Punishment without a crime?
Underage drinking in residence comes as a surprise to no one despite the fact that most students are aware that drinking alcohol is prohibited for students under the legal age in residence. The policies and penalties are supposed to be explained to students; however, there is still confusion around what the true penalties are when students are given alcohol violations. One first-year student at Wilfrid Laurier University, Chad, was given two alcohol violations despite the fact that he doesn’t drink and claims he was also told that he would need to attend an Alcoholics Anonymous meeting if he received a third.
Chad, who asked that The Cord not publish his last name, was in a residence room with other people that were playing drinking games, and was consequently given an alcohol violation. He was not drinking alcohol, he was not holding alcohol, he was not participating in the game and he informed the don of all this. Chad reported to The Cord that the don said, “I was still in the room while the game was being played and there was nothing they [the don] could do about it.”
When asked if students are given the same penalties no matter their level of involvement with the infraction, Chris Dodd, the residence director, explained, “There is extenuating circumstances in every case, so each and every case is handled on its own merits and has nothing to do with the one previous or the one coming up.”
The Residence Handbook, which outlines all of the rules around living in residence, outlines the rules around drinking alcohol in residence in section 3.3, “Prohibited Practices with Alcohol.” The handbook states that, “Drinking games, including floor crawls, century clubs, beer pong, flip cup and the possession of paraphernalia used in unsafe drinking practices, i.e. “funnels” are prohibited in residence. The handbook does not outline whether only students participating in the games will be given ents in the vicinity will be given violations.
Chad was aware that he would be given a violation if caught in the same room as people playing drinking games, however. The don on his floor explained all of the policies, including those around alcohol, to Chad and the rest of his floor.
“The first day we got [into] res our whole floor had a meeting where our don went through the rules of everything, he told us what to expect, what happens, and all of that. So he introduced that to us,” Chad said, also adding that the policies were clear to him at that time.
He decided to go to these parties despite the potential consequences, saying, “I wanted to experience first year the most I can, and I’m not going to stay home and read while my friends are out having fun, so I just wanted to be part of it all.”
Based on what his don told him, Chad understood that after three alcohol infractions he would need to attend an Alcoholics Anonymous session. Chad recalled, “He said that after three [violations] we would have to go to an AA meeting.”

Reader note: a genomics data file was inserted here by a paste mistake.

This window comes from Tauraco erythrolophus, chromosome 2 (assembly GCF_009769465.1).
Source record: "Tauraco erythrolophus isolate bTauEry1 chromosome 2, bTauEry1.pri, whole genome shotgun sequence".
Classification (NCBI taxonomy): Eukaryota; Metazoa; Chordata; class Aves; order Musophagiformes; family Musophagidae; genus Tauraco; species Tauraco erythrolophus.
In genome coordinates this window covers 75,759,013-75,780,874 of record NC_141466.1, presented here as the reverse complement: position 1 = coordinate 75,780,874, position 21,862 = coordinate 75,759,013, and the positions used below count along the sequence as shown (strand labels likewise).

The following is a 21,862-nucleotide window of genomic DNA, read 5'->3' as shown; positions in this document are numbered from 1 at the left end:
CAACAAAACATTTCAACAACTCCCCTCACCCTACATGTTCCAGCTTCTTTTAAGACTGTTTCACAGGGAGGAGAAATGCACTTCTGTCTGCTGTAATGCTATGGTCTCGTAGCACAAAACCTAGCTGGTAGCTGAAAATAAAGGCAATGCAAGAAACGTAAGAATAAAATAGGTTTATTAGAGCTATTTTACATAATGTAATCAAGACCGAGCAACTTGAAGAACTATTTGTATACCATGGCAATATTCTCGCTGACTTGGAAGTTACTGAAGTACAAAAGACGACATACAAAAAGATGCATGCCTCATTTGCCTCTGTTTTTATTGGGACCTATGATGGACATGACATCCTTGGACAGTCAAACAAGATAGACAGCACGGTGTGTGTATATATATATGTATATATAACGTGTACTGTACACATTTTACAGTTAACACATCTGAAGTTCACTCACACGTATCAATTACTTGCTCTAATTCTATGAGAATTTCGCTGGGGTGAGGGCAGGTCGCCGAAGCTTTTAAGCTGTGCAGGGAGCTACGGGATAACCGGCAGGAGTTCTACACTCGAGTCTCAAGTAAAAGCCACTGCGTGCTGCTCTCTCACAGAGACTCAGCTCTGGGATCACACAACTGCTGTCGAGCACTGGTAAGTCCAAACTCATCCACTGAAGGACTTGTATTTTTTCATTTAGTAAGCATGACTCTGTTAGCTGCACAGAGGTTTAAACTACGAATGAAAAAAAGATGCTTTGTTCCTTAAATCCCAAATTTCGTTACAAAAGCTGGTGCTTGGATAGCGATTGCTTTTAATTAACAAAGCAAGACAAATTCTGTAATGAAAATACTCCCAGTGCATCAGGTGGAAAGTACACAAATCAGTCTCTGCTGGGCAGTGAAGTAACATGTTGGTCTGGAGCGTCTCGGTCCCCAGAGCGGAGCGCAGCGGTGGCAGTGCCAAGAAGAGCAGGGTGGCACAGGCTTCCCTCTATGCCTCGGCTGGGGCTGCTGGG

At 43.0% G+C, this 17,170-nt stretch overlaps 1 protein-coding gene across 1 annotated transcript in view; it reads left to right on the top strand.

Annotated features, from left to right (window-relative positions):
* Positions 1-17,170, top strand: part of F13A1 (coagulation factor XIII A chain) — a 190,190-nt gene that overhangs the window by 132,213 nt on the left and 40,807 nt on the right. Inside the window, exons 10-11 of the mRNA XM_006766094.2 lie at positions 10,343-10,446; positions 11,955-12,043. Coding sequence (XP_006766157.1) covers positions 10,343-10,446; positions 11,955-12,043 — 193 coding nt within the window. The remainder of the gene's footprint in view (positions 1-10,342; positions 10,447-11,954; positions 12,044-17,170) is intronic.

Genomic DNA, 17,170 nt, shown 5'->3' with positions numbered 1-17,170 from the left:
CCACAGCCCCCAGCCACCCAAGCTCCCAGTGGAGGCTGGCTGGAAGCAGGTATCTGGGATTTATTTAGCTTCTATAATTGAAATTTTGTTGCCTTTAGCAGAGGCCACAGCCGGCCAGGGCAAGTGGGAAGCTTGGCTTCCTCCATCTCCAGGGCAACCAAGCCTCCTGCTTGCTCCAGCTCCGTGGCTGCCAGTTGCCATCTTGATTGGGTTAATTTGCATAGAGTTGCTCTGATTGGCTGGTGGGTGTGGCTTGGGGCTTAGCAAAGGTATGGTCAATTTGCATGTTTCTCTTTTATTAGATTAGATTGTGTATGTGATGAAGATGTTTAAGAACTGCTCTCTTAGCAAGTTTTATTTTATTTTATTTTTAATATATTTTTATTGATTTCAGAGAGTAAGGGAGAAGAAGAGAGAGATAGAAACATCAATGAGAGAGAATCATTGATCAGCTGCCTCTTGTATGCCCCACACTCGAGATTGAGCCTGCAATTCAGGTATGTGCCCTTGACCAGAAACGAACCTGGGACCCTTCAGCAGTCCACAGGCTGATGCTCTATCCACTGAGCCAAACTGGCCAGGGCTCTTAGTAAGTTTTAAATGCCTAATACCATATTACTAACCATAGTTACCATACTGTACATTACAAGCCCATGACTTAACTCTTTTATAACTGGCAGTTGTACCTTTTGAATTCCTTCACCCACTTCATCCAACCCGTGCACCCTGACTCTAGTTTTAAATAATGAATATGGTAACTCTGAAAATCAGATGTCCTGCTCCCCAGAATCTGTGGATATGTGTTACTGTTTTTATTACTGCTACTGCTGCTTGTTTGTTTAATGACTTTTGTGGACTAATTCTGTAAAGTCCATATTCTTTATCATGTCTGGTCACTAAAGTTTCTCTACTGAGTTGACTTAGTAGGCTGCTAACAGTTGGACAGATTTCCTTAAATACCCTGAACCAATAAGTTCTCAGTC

However, students are not actually required to go to an Alcoholics Anonymous meeting if they have received three alcohol violations in residence. They are required to attend an alcohol awareness program run by Marilyn Nieboer, Laurier’s educational nurse.
Explaining what the program provides, Nieboer said, “We go through the biology of alcohol … how does alcohol affect our bodies?”
“We go into responsible drinking, how to drink slowly, and how food can slow the absorption of alcohol, knowing the signs of alcohol poisoning.”
Nieboer said the goal of the program is education.
Students like Chad, who do not drink, could still have to attend these sessions, but Nieboer said she believes, “Students who do not drink alcohol can still benefit from education … they might be the first person to be taking care of their friend who is intoxicated.”
When asked if students are required to attend Alcoholics Anonymous meetings, Nieboer said, “I think for the most part they are quite aware that they are attending an education session.”
Dodd also explained, “They call it that, but that’s more of a joke than anything, it has nothing to do with Alcoholics Anonymous.”
Being told by his don that he would need to attend an Alcoholics Anonymous meeting if he received three alcohol violations is not a joke to Chad however, who, like many other students, believed that he would actually need to attend an AA meeting. Chad told The Cord, “I haven’t gone to any [parties] since I got my second one … because I have to go to an Alcoholics Anonymous meeting if I get another one.”
As a result of the violations he received, Chad’s social life has suffered. He has chosen not to participate in many of the social activities in which his friends participate, despite the fact that he doesn’t drink.
Chad said, “I choose not to go to many on res parties anymore … I’m limited in what I can do right now.”